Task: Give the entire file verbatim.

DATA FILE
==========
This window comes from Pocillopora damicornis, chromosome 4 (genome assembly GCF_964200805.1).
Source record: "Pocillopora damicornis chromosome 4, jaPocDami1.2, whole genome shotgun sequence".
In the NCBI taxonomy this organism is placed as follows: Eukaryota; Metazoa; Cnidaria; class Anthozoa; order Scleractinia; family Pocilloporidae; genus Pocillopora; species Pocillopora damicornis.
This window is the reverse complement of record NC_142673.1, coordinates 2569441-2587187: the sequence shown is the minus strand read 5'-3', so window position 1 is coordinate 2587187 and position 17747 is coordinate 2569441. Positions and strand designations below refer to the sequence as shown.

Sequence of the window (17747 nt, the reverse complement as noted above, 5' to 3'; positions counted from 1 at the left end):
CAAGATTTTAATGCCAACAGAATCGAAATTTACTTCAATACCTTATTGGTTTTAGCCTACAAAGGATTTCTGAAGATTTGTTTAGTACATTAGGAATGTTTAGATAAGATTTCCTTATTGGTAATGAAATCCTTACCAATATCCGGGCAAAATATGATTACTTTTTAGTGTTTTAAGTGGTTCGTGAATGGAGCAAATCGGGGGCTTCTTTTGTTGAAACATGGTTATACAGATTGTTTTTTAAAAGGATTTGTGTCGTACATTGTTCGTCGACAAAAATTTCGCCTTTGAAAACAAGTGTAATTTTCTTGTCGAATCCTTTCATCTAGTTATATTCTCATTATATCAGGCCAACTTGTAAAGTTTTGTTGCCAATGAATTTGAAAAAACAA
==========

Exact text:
This window comes from Pocillopora damicornis, chromosome 4 (genome assembly GCF_964200805.1).
Source record: "Pocillopora damicornis chromosome 4, jaPocDami1.2, whole genome shotgun sequence".
In the NCBI taxonomy this organism is placed as follows: Eukaryota; Metazoa; Cnidaria; class Anthozoa; order Scleractinia; family Pocilloporidae; genus Pocillopora; species Pocillopora damicornis.
This window is the reverse complement of record NC_142673.1, coordinates 2569441-2587187: the sequence shown is the minus strand read 5'-3', so window position 1 is coordinate 2587187 and position 17747 is coordinate 2569441. Positions and strand designations below refer to the sequence as shown.

Sequence of the window (17747 nt, the reverse complement as noted above, 5' to 3'; positions counted from 1 at the left end):
CAAGATTTTAATGCCAACAGAATCGAAATTTACTTCAATACCTTATTGGTTTTAGCCTACAAAGGATTTCTGAAGATTTGTTTAGTACATTAGGAATGTTTAGATAAGATTTCCTTATTGGTAATGAAATCCTTACCAATATCCGGGCAAAATATGATTACTTTTTAGTGTTTTAAGTGGTTCGTGAATGGAGCAAATCGGGGGCTTCTTTTGTTGAAACATGGTTATACAGATTGTTTTTTAAAAGGATTTGTGTCGTACATTGTTCGTCGACAAAAATTTCGCCTTTGAAAACAAGTGTAATTTTCTTGTCGAATCCTTTCATCTAGTTATATTCTCATTATATCAGGCCAACTTGTAAAGTTTTGTTGCCAATGAATTTGAAAAAACAA